Originally Posted by Nitin View Post
"Broken down vehicles need to switch on their hazard lights and place the warning triangle approx 3 metres behind their vehicle, to ensure other road users can clearly understand that there is a breakdown."

I hadn't heard about the warning triangle in India,until now.Didn't know that it existed there. I've heard a lot about it here in the US. Thats a very handy thing to have. Especially at after sunset, it gets tough to spot vehicles that have broken down, and this would help spot one a good distance away.
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Old 11th August 2007, 12:02   #43
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The Chandigarh traffic police article sums it up. I think it's extremely well written and clearly highlights what needs to be done to ensure safety.
I read someone mention before that if you can't tell the difference between a stopped car and a slowly moving car there's something wrong with your depth perception. I'm sorry, kind sir, but i disagree. When you are at speed in bad weather and you see a car in the distance moving slowly it does take a moment to figure out if it is actually moving slowly or has stopped. The fact that it is (probably) in the fast or the middle lane causes your mind to infer that it is indeed moving slowly. If the same car was spotted in the last lane you would be more inclined to believe that it has stopped.
It is here that the Hazard Warning Lights play their role effectively. If used correctly you would know at once, from a distance, that the car in front is moving slowly and has not stopped because the Hazard warning lights are not on. If there is a mechanical problem and the car is limping home with the Hazard Warning lights on, it would be doing so (ideally) in the left-most lane, in which case you would still be adequately warned and stay clear, which i must stress is the actual function of the Hazard Warning Lights. It has been correctly pointed out that in bad weather conditions you must switch on the rear fog lamp(s) which is a high intensity lamp that can be seen from much further away than the regular tail lamps.
The fact that this practice (of using the Hazard Lights in bad weather) has been seen to be followed in a foreign country does not make it right. I'm sure that they have plenty of mis-informed drivers too.
To further illustriate my point (a little off-topic i know), all the truckers on the highway use the right turn signal to tell you to overtake and also use it when they are parked on the side of the road. Now how do you know if he's parked or is signalling that he's pulling out onto the road. How do you know if he's telling you to overtake or if he's pulling into the right lane himself ? The point i'm trying to make here is that just because everybody else does it does not make it right. The truckers obviously think they're right too. That is why there are guidelines laid down by the traffic police that need to be followed to ensure uniformity. The article quoted from the Chandigarh traffic police guidelines is perfectly written and if followed will be perfectly safe. I have personally experienced very dense fog on my way from Delhi to Agra where visibility was reduced to a just a few metres beyond your bonnet and all vehicles were forced to a crawl of approx 10 - 20 kmph. In this situation, all you can see is the tail-lights of the vehicle in front and it's impossible to tell whether it has stopped or is still moving. I have seen vehicles with Hazard lights on (both, actually stopped and still moving) and believe me it was more of a Hazard because we had to keep braking not knowing if the car had stopped or was still moving. Most annoying and very 'Hazardous' .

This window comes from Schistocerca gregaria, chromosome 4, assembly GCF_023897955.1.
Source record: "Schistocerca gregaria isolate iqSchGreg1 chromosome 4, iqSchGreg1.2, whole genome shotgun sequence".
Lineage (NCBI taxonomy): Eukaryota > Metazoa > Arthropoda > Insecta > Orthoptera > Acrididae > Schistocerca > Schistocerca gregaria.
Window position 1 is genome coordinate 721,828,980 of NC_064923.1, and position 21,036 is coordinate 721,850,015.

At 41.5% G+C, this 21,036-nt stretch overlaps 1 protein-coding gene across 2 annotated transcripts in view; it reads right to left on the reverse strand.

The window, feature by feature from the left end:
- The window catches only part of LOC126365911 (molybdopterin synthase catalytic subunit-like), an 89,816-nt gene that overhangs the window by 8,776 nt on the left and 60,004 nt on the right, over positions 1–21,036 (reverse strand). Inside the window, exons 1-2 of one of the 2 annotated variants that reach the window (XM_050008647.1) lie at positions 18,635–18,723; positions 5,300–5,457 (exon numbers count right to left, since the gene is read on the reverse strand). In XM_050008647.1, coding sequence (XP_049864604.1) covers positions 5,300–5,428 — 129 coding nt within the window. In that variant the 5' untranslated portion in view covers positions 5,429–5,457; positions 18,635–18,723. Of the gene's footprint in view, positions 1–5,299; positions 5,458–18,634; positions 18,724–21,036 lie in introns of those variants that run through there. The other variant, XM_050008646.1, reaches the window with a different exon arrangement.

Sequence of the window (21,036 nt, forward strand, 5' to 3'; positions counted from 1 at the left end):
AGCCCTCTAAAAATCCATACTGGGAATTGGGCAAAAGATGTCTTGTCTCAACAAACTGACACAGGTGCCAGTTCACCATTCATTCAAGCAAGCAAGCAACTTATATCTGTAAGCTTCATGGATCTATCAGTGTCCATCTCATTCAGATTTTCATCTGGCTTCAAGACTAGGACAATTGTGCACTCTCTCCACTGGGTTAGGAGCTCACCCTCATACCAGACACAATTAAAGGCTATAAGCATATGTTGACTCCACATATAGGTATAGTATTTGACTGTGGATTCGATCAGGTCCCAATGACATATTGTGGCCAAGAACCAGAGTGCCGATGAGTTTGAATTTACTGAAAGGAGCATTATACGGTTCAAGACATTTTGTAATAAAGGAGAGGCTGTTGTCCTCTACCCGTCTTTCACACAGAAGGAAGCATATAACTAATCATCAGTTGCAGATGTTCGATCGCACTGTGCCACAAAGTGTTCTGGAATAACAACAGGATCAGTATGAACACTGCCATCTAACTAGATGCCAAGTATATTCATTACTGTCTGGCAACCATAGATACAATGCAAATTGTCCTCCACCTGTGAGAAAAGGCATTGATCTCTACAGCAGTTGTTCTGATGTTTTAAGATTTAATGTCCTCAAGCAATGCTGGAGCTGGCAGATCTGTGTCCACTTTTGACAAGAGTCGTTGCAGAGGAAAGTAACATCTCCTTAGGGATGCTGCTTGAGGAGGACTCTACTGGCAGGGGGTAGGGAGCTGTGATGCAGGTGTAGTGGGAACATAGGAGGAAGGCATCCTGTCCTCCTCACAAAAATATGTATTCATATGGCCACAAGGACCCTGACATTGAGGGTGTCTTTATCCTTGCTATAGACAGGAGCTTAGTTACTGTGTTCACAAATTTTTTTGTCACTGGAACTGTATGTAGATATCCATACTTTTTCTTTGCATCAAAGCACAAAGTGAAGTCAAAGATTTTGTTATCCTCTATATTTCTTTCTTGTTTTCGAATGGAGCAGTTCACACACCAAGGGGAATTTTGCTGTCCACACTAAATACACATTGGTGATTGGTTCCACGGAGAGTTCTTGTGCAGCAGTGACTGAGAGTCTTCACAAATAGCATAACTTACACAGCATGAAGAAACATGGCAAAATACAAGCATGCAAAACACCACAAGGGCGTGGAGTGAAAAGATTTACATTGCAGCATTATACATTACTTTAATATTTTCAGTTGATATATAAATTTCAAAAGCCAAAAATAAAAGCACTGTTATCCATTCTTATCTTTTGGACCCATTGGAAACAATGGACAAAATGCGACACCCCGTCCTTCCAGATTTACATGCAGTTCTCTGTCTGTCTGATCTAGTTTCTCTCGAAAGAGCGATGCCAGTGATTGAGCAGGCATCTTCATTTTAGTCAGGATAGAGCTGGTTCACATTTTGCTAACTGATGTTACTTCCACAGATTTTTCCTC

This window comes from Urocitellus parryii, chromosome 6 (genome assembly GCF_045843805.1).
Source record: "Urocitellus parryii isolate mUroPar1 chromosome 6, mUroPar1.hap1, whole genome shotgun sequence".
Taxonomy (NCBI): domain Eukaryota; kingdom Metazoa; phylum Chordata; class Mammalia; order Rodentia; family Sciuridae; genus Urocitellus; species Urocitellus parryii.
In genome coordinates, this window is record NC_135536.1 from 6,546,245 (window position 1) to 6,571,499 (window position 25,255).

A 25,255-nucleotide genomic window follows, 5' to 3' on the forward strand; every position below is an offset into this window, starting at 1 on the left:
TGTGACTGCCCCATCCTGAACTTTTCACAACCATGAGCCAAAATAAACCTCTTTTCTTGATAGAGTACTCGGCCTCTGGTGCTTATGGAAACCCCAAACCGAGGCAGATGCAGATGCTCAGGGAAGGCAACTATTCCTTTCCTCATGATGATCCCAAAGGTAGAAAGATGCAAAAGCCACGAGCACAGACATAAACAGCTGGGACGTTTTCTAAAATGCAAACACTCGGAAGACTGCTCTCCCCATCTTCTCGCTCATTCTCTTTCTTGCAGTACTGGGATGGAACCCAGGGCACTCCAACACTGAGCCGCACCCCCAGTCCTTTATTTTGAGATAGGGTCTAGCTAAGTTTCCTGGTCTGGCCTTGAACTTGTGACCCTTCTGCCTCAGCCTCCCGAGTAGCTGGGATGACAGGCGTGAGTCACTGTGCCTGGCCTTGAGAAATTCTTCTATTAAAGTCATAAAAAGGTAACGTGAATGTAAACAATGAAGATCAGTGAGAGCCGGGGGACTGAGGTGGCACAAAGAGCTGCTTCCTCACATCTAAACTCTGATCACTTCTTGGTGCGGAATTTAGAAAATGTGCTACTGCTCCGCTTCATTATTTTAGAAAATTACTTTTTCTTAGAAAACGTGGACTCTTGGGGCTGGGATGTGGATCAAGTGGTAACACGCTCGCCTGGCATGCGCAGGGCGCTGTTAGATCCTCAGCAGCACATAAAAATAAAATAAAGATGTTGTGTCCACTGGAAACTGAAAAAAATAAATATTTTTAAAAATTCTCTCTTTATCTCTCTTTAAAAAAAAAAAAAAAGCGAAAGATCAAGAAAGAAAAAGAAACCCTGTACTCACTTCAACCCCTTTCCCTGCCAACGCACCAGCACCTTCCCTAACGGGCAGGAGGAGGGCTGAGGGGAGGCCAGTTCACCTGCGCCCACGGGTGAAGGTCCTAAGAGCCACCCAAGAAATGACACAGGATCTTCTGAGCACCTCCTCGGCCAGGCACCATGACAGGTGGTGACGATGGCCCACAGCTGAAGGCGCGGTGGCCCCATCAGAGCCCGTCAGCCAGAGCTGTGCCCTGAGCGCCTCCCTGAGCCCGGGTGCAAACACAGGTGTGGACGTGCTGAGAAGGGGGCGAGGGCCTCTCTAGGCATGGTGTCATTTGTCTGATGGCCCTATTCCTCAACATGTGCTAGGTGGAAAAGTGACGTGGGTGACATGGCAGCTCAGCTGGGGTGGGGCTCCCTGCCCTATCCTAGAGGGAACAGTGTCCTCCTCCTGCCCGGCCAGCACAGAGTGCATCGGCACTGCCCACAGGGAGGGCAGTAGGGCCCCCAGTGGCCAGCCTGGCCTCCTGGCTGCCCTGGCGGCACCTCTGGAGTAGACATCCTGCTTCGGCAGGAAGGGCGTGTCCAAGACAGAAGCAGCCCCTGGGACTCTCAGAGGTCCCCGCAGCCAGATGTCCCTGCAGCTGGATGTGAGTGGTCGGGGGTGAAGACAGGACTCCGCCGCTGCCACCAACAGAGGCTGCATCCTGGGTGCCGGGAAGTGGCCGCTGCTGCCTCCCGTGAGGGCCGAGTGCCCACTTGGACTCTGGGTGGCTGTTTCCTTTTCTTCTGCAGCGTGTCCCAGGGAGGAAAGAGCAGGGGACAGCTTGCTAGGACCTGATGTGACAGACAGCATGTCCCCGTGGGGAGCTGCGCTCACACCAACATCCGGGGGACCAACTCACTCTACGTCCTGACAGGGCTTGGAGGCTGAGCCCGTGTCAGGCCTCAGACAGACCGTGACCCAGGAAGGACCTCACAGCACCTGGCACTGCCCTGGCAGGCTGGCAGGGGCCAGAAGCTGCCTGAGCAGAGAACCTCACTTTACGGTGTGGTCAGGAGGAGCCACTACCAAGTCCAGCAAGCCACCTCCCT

And finally spare a thought for those poor, ignorant fools who, with all their R & D, manufacture the cars we drive. Well, ummm, they were the ones who came up with the concept of the Hazard Warning Lights and also the concept of Rear Fog Lights, and named them thus. If the Hazard Warning Lights were meant to be used in bad weather conditions wouldn't they have named them, er .. i dunno .. hmmm lessee now ... Fog Lights ??